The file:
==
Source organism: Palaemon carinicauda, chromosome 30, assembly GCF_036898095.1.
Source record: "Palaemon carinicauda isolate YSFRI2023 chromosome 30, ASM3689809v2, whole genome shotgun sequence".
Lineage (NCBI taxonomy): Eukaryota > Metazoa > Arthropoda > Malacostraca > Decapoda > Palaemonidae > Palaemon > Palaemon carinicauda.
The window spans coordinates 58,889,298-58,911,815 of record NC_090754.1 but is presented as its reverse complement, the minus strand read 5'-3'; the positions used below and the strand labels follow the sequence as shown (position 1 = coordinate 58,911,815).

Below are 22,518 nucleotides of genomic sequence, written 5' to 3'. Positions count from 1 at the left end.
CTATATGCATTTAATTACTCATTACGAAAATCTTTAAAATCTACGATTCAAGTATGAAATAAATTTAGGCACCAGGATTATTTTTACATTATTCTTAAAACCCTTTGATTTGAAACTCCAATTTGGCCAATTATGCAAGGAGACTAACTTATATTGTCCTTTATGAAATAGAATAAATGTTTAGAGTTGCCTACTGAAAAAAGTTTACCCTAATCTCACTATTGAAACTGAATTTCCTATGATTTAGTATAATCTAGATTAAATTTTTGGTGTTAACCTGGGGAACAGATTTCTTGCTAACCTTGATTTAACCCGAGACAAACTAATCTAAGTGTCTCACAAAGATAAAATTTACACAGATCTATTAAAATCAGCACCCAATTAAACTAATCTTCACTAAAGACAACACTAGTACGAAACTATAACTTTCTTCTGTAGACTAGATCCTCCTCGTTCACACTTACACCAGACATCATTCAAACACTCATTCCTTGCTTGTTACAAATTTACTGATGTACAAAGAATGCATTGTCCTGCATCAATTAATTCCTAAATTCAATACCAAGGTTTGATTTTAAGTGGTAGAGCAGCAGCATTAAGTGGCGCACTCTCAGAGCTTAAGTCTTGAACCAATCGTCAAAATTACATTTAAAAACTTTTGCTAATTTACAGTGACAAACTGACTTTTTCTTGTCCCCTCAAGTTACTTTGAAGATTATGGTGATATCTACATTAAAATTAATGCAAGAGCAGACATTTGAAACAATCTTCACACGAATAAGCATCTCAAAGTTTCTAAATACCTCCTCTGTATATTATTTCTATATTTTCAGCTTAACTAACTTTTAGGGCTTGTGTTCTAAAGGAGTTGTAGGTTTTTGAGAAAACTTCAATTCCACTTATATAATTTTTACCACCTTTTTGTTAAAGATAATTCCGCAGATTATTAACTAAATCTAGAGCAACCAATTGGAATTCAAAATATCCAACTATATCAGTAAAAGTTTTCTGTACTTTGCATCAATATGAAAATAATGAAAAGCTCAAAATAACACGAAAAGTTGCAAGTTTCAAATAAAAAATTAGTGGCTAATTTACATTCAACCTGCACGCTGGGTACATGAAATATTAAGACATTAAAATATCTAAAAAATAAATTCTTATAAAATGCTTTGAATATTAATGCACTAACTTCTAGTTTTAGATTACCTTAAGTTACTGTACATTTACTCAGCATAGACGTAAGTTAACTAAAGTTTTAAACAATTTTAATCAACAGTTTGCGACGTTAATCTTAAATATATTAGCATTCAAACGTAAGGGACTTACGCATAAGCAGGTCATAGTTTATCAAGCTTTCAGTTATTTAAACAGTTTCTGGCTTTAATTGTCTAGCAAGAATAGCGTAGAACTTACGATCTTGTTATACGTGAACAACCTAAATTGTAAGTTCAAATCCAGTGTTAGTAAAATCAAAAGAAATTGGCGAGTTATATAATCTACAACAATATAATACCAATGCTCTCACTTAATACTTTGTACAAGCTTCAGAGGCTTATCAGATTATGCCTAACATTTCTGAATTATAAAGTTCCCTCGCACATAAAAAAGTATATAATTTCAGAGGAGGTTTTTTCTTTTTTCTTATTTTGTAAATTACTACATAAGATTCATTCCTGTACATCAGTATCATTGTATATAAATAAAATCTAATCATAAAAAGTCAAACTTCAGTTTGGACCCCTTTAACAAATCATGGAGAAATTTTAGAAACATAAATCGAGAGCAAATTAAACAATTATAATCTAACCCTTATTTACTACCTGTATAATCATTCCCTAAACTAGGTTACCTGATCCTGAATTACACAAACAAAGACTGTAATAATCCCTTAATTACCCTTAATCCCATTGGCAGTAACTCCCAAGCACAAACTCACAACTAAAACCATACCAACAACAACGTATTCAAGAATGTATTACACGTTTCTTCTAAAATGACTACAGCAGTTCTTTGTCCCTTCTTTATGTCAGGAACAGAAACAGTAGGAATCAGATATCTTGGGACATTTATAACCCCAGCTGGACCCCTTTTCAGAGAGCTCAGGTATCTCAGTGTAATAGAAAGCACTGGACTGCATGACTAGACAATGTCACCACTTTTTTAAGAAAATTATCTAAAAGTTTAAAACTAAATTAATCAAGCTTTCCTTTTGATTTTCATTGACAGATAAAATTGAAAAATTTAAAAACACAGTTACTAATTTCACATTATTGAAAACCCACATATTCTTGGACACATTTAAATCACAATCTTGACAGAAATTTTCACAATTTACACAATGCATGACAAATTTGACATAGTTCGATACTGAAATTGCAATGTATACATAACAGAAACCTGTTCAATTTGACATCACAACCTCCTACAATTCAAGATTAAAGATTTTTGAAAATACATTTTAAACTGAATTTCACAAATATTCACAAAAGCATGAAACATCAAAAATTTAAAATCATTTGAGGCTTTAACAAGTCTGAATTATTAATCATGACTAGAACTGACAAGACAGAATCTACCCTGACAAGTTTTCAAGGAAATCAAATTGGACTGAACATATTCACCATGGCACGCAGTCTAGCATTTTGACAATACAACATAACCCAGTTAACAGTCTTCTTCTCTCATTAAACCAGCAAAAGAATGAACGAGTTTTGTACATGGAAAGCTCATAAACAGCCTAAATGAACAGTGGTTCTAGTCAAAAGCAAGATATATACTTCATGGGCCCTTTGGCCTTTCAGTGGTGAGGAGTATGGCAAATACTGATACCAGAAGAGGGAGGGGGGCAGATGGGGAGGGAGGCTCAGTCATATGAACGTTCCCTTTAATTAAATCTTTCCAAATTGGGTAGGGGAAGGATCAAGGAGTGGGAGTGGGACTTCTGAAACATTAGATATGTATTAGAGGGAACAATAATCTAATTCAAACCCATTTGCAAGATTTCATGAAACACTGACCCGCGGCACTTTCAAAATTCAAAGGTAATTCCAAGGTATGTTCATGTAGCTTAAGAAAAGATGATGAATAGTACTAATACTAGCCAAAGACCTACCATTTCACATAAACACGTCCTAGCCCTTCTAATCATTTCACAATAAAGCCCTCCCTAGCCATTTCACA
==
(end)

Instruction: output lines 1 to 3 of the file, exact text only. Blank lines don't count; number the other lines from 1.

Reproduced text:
Source organism: Palaemon carinicauda, chromosome 30, assembly GCF_036898095.1.
Source record: "Palaemon carinicauda isolate YSFRI2023 chromosome 30, ASM3689809v2, whole genome shotgun sequence".
Lineage (NCBI taxonomy): Eukaryota > Metazoa > Arthropoda > Malacostraca > Decapoda > Palaemonidae > Palaemon > Palaemon carinicauda.